from the world's big
How will this age be remembered?
Andrew Kohut is the president of the Pew Research Center. He also acts as director of the Pew Research Center for the People & the Press (formerly the Times Mirror Center for the People & the Press) and the Pew Global Attitudes Project. He was President of The Gallup Organization from 1979 to 1989. In 1989, he founded Princeton Survey Research Associates, an attitude and opinion research firm specializing in media, politics, and public policy studies. He served as founding director of surveys for the Times Mirror Center 1990-1992, and was named its Director in 1993. He is a past president of American Association of Public Opinion Research and the National Council on Public Polls. In 2005, he received the American Association of Public Opinion Research's highest honor, the Award for Exceptionally Distinguished Achievement. He is a frequent press commentator on the meaning and interpretation of opinion poll results and the co-author of four books, including, mostly recently, America Against the World (Times Books). He received an A.B. degree from Seton Hall University in 1964 and studied graduate sociology at Rutgers, the State University, from 1964 to 1966.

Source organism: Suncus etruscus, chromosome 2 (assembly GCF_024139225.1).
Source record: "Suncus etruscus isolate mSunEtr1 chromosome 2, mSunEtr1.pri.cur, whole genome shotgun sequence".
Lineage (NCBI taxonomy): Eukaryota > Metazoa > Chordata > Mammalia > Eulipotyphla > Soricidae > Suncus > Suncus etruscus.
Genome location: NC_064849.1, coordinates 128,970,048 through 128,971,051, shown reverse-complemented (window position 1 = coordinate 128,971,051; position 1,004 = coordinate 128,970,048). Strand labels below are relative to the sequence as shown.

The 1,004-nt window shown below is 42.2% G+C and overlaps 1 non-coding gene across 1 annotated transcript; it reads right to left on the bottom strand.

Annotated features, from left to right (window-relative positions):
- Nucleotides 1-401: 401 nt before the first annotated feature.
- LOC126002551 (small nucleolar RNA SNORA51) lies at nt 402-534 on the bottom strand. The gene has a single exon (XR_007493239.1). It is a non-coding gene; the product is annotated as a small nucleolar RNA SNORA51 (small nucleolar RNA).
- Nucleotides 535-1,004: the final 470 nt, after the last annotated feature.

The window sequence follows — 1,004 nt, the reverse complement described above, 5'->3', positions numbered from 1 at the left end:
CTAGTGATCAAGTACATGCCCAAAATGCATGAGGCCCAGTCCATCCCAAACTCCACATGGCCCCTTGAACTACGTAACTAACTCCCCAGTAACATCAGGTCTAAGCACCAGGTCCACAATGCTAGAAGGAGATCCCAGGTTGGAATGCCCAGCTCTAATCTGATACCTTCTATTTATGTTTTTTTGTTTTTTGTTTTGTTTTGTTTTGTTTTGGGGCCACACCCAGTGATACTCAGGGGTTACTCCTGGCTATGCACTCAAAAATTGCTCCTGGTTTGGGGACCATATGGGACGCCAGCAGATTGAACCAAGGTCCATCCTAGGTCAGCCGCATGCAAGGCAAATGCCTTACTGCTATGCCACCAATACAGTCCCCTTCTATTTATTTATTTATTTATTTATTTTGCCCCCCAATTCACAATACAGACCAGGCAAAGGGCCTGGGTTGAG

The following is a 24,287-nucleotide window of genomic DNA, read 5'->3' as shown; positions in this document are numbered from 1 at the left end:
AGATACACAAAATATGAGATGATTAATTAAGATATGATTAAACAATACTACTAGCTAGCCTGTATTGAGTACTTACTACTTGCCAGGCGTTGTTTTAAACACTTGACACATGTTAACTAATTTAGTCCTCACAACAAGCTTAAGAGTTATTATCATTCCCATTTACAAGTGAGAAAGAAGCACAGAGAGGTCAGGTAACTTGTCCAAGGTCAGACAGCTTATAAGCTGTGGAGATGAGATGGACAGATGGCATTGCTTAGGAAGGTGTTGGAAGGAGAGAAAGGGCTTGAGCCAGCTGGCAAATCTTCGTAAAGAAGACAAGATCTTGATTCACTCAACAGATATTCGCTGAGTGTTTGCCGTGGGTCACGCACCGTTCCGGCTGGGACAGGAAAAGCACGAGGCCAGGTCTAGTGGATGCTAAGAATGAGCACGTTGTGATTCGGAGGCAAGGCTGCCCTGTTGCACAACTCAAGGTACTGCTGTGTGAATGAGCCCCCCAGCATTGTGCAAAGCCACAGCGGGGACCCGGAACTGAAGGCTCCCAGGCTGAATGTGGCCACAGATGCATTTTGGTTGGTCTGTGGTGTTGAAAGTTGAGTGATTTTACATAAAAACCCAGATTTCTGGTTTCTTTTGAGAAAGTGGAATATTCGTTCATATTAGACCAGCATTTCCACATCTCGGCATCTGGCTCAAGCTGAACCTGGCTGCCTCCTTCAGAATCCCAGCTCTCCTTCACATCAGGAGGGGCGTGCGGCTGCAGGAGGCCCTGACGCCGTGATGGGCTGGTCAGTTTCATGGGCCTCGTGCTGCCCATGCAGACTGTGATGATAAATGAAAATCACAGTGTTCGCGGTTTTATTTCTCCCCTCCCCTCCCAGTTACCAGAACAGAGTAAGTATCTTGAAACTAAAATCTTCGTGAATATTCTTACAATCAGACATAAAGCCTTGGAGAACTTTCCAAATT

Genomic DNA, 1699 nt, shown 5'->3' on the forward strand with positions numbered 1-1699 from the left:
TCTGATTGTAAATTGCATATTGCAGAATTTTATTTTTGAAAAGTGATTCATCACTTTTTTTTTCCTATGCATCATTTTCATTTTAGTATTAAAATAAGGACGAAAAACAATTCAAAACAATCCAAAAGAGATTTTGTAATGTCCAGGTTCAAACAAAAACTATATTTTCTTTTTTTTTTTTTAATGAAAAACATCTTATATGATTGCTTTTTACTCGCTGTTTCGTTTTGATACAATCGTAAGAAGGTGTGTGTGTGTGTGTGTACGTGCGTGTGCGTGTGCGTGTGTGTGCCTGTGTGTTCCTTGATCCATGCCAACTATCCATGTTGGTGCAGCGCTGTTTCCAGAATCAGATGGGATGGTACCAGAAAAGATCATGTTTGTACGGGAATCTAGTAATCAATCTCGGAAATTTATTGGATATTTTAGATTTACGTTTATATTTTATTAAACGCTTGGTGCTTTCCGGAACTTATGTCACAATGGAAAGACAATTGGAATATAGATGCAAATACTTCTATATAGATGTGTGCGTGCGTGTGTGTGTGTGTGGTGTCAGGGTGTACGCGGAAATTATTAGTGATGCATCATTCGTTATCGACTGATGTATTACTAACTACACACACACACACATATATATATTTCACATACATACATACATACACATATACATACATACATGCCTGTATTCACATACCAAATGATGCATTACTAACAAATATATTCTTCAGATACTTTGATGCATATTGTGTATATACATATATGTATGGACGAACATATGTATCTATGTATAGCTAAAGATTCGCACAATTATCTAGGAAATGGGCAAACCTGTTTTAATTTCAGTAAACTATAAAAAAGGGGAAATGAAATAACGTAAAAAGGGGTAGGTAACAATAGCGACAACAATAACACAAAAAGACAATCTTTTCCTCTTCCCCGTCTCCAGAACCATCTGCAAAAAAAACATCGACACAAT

Andrew Kohut: Well I think this age will be remembered as a time in which America really struggled with is world leadership. The United States went into a new phase of . . . of . . . of . . . of economic development when it . . . as its . . . as its . . . as its technologies became more dominant, its populations changed from . . . became an older population and began to become an increasingly Latino population. I don’t have a quick adjective – the age of whatever – but I think those are the dominant themes.
Recorded on: 9/14/07
This was a time when we struggled with faltering world leadership, economic development, and the ascendance of technology.
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